Monday, July 18, 2011

64. Smugness.

Academe takes itself and its hierarchies very seriously, which is why where you go to school matters so much to the trajectory of an academic career (see Reason 3). The self-regard of institutions and the self-regard of those associated with them tend to go hand-in-hand. In an uncomfortably honest essay in the American Scholar, former Yale professor William Deresiewicz offers some indication of just how rigid the hierarchy is: “My education taught me to believe that people who didn’t go to an Ivy League or equivalent school weren’t worth talking to, regardless of their class. I was given the unmistakable message that such people were beneath me.” And yet smugness is a problem throughout academe, even outside of the elite universities. In particular, there is a tendency among those pursuing or holding an advanced degree to think of themselves as being a cut above. What Deresiewicz says of “an elite education” also applies to graduate school: it “inculcates a false sense of self-worth.”

As Richard Vedder’s discouraging statistics demonstrate, the extreme seriousness with which academe takes itself does not seem to correspond with the actual benefits students acquire from either an undergraduate or graduate education. In fact, the terrible job prospects facing graduate students (see Reasons 8 and 55) may actually worsen the problem of smugness by leaving scholars and aspiring scholars with little to cling to beyond their academic credentials (see Reason 25). If you find yourself in a non-elite graduate program and inclined to look down upon the “less educated,” you should be aware of the low regard in which your Ivy-League competitors hold you. Any time spent in academe will involve unpleasant encounters with smugness, which can take subtle and grating forms. Sometimes it is anything but subtle, as in this particularly heinous example recently recorded on a commuter train.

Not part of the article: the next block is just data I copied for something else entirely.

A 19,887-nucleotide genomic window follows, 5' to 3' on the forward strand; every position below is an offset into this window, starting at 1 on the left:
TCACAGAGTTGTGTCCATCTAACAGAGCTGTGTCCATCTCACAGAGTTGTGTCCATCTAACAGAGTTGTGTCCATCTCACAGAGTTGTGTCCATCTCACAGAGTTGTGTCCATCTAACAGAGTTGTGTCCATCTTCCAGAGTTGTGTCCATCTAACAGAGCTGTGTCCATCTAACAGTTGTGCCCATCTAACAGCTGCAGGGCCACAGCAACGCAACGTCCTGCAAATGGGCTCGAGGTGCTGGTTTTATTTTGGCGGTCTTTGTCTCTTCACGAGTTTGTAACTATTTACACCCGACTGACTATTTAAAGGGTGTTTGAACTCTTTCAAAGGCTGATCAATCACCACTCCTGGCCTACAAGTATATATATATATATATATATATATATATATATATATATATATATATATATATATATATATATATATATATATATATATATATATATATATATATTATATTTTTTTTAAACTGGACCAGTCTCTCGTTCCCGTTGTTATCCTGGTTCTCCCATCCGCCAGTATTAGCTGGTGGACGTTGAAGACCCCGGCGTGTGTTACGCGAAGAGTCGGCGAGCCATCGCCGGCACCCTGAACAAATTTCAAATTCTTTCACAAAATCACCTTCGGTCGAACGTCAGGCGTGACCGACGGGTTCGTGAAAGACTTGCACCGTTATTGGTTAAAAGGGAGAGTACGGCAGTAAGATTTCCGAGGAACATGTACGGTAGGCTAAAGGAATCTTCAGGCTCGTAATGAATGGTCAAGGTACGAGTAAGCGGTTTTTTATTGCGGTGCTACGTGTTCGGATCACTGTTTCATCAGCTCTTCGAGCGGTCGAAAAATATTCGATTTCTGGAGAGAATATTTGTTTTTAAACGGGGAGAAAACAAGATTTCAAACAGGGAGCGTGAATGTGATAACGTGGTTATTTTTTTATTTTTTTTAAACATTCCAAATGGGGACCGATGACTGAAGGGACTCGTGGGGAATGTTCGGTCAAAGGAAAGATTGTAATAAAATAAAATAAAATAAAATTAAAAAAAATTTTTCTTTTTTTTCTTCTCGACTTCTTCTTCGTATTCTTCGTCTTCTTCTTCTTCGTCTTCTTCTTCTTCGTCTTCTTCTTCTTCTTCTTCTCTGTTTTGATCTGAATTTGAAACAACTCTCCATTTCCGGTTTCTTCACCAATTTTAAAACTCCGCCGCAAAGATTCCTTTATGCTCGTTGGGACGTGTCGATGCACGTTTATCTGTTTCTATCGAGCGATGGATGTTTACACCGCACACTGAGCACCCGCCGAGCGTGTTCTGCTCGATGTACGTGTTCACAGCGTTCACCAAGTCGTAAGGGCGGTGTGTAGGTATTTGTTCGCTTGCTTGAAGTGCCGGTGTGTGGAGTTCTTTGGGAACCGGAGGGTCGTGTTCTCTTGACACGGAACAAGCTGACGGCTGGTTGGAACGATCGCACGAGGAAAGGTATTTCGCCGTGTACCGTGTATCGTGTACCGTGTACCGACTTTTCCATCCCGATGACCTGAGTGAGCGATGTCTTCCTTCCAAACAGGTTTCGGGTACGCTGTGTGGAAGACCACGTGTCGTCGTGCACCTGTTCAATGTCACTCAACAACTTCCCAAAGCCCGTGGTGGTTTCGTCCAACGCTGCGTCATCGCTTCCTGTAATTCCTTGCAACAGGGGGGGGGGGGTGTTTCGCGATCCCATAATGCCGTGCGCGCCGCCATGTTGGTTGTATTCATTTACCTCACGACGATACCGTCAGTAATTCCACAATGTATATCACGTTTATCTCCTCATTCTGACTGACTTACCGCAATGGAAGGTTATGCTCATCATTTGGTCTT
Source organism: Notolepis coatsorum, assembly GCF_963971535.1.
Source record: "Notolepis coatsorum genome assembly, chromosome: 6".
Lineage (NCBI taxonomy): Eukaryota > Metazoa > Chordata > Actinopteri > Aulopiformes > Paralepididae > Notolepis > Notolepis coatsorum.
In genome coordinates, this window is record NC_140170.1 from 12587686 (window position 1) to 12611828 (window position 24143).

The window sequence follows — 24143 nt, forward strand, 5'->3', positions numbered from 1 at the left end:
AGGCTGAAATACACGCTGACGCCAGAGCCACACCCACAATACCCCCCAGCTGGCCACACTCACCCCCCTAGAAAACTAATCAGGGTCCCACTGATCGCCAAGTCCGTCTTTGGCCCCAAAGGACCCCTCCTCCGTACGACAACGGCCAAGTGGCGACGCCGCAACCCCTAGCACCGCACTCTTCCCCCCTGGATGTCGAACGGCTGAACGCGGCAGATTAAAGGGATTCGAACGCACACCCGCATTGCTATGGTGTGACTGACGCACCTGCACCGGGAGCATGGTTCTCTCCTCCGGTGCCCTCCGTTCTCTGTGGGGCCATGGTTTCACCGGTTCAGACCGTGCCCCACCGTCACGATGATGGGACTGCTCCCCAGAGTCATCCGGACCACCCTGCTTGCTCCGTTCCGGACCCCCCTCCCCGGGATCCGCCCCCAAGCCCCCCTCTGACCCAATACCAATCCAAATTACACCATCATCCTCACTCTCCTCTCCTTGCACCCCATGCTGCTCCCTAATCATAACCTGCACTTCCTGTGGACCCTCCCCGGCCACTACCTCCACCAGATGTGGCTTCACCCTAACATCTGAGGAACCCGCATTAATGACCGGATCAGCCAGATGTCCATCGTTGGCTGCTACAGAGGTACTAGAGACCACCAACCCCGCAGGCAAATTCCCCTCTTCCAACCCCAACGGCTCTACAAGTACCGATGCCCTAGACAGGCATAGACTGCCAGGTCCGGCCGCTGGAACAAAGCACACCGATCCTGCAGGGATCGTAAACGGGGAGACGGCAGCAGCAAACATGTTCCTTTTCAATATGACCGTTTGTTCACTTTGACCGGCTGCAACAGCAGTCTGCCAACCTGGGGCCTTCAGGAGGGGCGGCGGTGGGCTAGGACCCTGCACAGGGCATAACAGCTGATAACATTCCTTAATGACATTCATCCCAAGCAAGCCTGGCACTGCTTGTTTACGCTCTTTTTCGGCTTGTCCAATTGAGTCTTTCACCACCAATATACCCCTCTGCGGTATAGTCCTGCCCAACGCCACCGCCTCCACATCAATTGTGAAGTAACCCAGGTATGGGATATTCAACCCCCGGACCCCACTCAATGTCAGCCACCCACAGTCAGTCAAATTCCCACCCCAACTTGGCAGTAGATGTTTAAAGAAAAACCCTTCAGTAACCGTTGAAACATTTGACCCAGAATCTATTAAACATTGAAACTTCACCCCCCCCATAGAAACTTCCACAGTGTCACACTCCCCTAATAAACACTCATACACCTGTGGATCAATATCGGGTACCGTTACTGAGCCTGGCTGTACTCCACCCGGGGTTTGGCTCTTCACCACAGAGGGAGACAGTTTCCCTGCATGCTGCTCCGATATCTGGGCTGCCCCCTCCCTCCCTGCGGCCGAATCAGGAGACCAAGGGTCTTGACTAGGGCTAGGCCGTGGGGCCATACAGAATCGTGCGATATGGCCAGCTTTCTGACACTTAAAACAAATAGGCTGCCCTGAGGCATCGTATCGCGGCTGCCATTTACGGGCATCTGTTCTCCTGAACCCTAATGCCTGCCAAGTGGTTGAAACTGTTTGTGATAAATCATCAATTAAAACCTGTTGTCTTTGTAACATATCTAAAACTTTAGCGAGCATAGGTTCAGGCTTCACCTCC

Monday, July 4, 2011

63. Your friends pass you by.

For graduate students, nothing drives home the fact that graduate school delays adulthood (see Reason 12) more clearly than observing friends who choose a different path. You may enter graduate school with the belief that an extra degree or two will give you an advantage in life, but while you are concentrating on gaining an advantage, your friends are concentrating on life. They may never turn into millionaires—though that is far more likely in the real world than in the academic one—but they probably will pass you by. While you sit in a cramped living space working on your dissertation year after year, your friends will be working hard, too, but they will be earning salaries. They will also be buying cars and houses, getting married, and having children (see Reason 15). They may even take an expensive vacation or two. It can be hard to relate to old friends who live in a world increasingly different from your own, and even harder to make new ones (see Reason 50).

This is about more than keeping up with the Joneses—or counting on catching up with them after you finish your education. The lives of your friends are reminders of the true costs of graduate school, which can be much higher than you anticipate. More than a quarter of women in their early forties with graduate or professional degrees are childless. After years of graduate school, will what you have gained be worth what you have missed?